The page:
Just twelve months after the major toy companies were talking about preferring 'play value' over 'property recognition,' licensing is back thanks to strong fourth quarter performances from Harry Potter and Lord of the Rings and the continuing sales of merchandise associated with perennial TV series like the Simpsons (see 'Strong Q4 Boosts Toy Industry'). Toy companies are also employing the latest technical advances in computer chips and sensors to make traditional toys more interactive and to ape the appeal of the fast-growing video game industry. The oldest toy known to mankind is making a strong comeback in a new high tech format and those venerable little toys with spring-loaded craniums are back with a vengeance. Meanwhile anime continues to make inroads into the American toy industry, and there is a major revival of 80s pop culture properties.
Speech recognition technology is at the heart of many of the most advanced toys at this year's show. Numerous companies displayed products that could react differently to various commands and phrases with some specializing in snappy comebacks and others actually telling a variety of simple stories on command. Action figures and dolls have also been tricked out with various sensors that can differenciate between the clothes and accessories placed on their bodies and comment or react appropriately. The number and length of phrases that toys can utter is also growing quickly as more sophisticated chips become available. Infrared control systems now allow kids to smash cars or robots with handheld controls that bear a startling similarity to those used in video games. All the major players in the toy industry seemingly have their version of battling robots (or cars, or tanks) that play like 3-D versions of video games.
The Spin Meisters
The spinning top, perhaps the oldest toy known to mankind, is back in a very big way. Hasbro introduced the Japanese BeyBlade 'spinning top' combat game (see 'Nelvana Nabs Beyblades') before Toy Fair, and it's easy to see why, since other companies like Bandai, Playmates, and Trendmasters have managed to get their own 'knock-off' battling tops games on display at the show. The sophisticated tops in these games do often benefit from gyroscopes and they are powered by 'rip strips' rather than the conventional string, but it all boils down to who has the last top spinning.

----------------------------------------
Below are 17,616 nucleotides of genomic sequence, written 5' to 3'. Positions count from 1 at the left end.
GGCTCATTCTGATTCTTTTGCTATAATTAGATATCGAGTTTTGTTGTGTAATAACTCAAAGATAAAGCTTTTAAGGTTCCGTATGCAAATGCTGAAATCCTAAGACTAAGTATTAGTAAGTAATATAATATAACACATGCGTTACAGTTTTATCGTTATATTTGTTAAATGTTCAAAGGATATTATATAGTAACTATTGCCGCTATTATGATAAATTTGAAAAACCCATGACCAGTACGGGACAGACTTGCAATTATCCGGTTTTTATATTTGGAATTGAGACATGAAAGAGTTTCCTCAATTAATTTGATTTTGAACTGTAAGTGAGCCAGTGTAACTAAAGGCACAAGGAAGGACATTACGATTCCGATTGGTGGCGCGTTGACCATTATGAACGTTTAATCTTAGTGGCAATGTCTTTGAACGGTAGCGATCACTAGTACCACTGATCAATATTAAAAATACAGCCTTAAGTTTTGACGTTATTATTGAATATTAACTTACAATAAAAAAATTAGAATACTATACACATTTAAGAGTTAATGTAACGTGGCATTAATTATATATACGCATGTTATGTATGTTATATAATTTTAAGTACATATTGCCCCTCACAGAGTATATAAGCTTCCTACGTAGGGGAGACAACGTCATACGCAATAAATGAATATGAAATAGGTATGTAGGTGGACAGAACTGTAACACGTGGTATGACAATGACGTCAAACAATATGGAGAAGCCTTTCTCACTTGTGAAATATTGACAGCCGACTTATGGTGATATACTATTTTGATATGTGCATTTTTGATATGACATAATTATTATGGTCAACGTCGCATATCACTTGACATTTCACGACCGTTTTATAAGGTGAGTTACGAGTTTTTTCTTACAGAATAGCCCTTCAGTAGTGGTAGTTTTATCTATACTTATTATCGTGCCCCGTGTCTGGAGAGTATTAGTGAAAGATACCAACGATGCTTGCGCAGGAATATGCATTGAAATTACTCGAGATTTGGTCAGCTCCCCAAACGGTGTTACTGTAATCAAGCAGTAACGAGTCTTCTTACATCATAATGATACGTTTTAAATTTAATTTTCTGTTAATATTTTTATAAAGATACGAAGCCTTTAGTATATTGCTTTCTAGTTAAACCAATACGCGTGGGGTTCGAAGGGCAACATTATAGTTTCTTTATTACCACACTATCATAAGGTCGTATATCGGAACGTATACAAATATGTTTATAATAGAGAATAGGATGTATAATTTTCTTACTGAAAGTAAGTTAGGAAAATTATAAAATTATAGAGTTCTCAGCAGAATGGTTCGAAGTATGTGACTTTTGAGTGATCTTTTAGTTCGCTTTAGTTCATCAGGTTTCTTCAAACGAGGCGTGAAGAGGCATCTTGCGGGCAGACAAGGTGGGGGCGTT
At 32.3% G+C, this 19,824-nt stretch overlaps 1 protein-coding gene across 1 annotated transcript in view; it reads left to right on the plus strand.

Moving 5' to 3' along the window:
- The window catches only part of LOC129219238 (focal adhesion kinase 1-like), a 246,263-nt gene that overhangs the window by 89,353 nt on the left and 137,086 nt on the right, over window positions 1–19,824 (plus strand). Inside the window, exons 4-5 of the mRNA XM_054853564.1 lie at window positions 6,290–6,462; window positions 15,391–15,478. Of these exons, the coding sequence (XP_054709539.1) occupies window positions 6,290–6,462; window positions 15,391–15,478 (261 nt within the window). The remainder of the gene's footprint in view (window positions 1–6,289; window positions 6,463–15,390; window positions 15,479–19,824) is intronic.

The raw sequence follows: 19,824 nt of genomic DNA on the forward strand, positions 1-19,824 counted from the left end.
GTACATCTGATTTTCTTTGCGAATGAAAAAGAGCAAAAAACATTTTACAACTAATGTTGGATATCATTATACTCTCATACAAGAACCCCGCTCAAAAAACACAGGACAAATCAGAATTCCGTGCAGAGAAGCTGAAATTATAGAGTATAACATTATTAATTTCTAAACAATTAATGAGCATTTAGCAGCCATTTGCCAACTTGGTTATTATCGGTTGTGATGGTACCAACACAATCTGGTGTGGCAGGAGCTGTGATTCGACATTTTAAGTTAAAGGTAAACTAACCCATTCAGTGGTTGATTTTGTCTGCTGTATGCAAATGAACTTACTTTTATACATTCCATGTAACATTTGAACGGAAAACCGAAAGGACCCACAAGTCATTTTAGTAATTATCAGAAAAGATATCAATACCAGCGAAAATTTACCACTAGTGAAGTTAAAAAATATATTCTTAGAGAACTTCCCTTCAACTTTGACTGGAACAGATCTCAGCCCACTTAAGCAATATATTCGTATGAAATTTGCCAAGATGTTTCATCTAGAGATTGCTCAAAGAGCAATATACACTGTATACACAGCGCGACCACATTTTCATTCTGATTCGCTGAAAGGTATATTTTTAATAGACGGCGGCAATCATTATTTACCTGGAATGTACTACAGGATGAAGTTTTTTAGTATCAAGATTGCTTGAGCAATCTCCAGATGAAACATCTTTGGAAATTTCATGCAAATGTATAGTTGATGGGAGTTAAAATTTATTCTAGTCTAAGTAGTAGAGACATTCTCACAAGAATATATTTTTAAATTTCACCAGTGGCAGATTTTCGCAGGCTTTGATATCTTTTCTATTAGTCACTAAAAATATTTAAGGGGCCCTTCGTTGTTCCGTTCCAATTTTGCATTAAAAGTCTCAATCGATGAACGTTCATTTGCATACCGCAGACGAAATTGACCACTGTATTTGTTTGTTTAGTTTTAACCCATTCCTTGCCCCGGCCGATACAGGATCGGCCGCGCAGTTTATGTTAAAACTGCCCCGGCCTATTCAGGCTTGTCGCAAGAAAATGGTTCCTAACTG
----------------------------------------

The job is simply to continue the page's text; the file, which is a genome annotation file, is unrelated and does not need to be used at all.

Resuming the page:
Bob to the Future
Bobble head dolls are everywhere. Although they aren't nearly as ancient as tops, Bobble Heads are so hoary with age that they were traditionally described as 'dolls' since the face-saving -- for males at least -- term 'action figure' hadn't been invented when these bouncing toys were in their prime. Small toy companies in particular are using this venerable spring-loaded toy as if it just came on the market yesterday. Major League Baseball helped sparked this trend with 'Bobble Head' days at many big league parks last year. The Seattle Mariners 'Ichiro' Bobble Head doll was a major hit last summer, selling for big bucks on e-Bay the day after it was given away. Now we have Mayor Giuliani Bobble Heads, NYPD Bobble Heads, fireman Bobble Heads -- you name it, you can probably find it.
Judging by the growing number of anime-related toys, anime continues its solid, continuous growth (see 'Top Anime Stories of 2001'). Mattel, one of the two largest toy companies, is producing a series of Yu-Gi-Oh figures, and numerous smaller companies such as Toynami, Toycom, and Diamond are showing increasing numbers of anime and manga-inspired items. The small, blocky figures known in Japan as 'Kubricks' were also very much in evidence at this year's show. It will be interesting to see if these little 'collector's items' catch on in a big way here in the States, since if they do, they will provide yet another format for successful action figure lines.
This is another trend we have been following at ICv2 over the past year (see 'Top Movie/TV Merchandise Stories of 2001'), and it is very much in evidence at this year's Toy Fair with Equity Marketing's line of Scooby Doo figures and a sprightly lineup of Muppet figures from Palisades Marketing, which is also recreating the modular (and interchangeable) Micronauts toys (see 'Palisades Lands Micronauts'). Toss in Mattel's revival of He-Man, Diamond Select's Battle of the Planets figures, a wide variety of G.I. Joe merchandise, and the revival of 80s toy-based comics (see 'Devil's Due Gets Micronauts'), and this trend looks like it's picking up steam this year.